The Camaro nameplate is on thin ice in the US, with some speculation that it’s under risk of being canned altogether. But hey, maybe that means they’ll consider a Corvette Supercar instead? The recent confirmation that Gen3 will allow for lower roof-lines would certainly help the justification.
It is likely? If the Camaro dodges death, then yes it seems pretty likely. Pitching it on track against its natural market rival, the Mustang, seems like a no-brainer. And there’s the opportunity there, too, to make a half decent business out of being the parts supply hub for any other team keen to run one.
Which, as it stands, could cover more than half the field.
Kia (or, what about Hyundai?)
It feels like Supercars has been trying its damndest to attract a manufacturer from Asia since the days of Project Blueprint. The fact that none have been forthcoming in all the years since is a big black mark next to the idea of one joining Walkinshaw.
Nevertheless, it’s also equally against the odds that a brand like Kia would make a fabulous giant-killing German-influenced rear-wheel drive sports sedan out of nowhere. But, they have in the form of the Stinger.
What’s arguably more interesting is sister-company Hyundai. The firm has just unveiled a new Sonata. It’s a totally different car under the skin compared to the Kia, being built on a front-driven platform and pitched more as a rival for Camrys and Optimas. But, there’s a performance-ish N-Line variant on the way.
Is it likely? Probably not so much for Kia, as nice as it would be. It may be a brilliant car, but the Stinger has been a hard sell globally. Some have suggested that the upcoming face-lift (which itself is very mild) might be its one and only update before going the way of the dodo.
Hyundai is probably more likely here, given the grand international spend the brand has put behind its new N division. It’s got a new ute on the way, and the market overlap between ute buyers and Supercars fans is undeniable.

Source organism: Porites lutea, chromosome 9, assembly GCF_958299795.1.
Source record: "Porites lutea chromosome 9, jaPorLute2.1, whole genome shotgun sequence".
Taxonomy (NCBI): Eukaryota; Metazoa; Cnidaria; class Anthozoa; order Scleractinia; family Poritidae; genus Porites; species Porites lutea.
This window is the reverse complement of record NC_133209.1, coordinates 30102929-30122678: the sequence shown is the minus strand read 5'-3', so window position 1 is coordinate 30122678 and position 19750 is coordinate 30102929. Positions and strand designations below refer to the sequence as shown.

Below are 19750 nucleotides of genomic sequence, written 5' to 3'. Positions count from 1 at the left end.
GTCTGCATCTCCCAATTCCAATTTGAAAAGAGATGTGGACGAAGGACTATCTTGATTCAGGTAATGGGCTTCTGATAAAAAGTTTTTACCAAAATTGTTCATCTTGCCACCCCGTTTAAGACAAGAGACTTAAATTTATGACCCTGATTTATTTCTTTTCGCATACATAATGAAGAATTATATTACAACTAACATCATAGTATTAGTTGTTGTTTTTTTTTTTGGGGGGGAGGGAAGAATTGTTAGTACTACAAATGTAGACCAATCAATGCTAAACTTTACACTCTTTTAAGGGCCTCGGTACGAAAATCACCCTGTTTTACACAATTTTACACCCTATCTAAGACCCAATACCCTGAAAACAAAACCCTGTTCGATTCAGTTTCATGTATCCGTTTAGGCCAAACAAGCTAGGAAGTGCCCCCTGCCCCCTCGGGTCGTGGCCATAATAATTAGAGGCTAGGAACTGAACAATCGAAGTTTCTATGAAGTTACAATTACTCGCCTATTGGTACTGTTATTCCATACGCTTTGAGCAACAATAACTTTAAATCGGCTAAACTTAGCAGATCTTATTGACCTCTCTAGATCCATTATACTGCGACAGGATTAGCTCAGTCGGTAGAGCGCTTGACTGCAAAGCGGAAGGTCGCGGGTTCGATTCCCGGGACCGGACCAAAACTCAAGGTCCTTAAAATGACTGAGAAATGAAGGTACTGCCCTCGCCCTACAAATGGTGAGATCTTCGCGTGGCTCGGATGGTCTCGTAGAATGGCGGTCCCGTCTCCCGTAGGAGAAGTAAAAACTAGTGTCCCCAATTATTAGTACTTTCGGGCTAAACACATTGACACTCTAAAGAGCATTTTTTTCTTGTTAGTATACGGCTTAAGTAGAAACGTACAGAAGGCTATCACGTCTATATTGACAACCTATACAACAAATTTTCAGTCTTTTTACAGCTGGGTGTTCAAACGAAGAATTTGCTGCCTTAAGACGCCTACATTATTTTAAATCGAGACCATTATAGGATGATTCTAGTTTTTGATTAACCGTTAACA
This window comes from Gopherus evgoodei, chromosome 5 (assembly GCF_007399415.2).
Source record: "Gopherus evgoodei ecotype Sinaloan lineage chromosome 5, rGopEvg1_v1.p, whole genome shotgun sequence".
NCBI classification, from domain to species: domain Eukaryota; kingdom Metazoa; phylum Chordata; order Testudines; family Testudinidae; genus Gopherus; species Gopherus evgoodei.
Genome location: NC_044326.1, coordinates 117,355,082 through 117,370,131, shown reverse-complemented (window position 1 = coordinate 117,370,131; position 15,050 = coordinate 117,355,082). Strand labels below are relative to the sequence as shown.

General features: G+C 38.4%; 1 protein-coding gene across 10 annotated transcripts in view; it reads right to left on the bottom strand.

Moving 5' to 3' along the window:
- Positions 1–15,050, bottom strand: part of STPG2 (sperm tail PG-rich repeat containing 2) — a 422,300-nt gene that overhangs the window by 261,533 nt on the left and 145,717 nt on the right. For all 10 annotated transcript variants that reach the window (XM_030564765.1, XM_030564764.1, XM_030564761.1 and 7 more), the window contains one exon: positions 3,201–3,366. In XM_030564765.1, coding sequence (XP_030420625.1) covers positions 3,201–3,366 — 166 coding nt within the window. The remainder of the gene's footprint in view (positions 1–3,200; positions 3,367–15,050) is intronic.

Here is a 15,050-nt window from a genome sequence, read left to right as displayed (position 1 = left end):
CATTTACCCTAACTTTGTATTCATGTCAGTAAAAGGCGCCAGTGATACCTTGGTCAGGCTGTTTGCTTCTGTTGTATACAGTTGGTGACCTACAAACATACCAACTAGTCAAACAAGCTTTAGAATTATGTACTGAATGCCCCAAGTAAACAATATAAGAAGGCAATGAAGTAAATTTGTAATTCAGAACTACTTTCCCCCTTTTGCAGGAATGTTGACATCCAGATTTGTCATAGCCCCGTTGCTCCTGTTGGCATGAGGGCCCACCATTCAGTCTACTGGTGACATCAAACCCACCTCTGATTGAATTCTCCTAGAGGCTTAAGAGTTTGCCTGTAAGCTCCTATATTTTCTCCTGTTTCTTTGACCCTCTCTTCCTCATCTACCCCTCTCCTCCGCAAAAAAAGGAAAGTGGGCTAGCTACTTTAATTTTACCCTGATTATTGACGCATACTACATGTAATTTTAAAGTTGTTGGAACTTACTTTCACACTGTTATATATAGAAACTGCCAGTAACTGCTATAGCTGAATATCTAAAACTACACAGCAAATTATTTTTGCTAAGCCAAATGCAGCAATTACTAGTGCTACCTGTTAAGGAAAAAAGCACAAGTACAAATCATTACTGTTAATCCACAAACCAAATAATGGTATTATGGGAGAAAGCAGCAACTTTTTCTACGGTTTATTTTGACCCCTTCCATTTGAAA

Not least but last is another brand from Asia; Lexus.
Toyota is an elusive golden goose when it comes to Australian motorsport. They back the brilliant 86 series obviously, but they haven’t campaigned a car at Supercars level since the Supras of the mid-1980s.
You’d think that Supercars and Toyota’s luxury offshoot, Lexus, would be a perfect fit. They’ve produced plenty of rear-wheel drive V8s in recent years, and have a desire to be taken more seriously by the performance market.
Alas, Lexus is slowly pulling away from the whole V8 thing. It still produces one of the few naturally aspirated V8 engines, but applications for that engine are shrinking. The RC-F and upcoming IS replacement are probably the two best platforms of choice, although a rear-driven mid-size platform engineered in partnership with Mazda is apparently on the way, too.
Is it likely? On one hand, probably not. Lexus has had plenty of opportunities to get into the game, and is clearly aware of the series given how many safety car deals it’s inked. On the other hand, though, Toyota’s investment in motorsport is on the up, as evidenced by its barnstorming return to the World Rally Championship and its early agreement to race in the World Endurance Championship.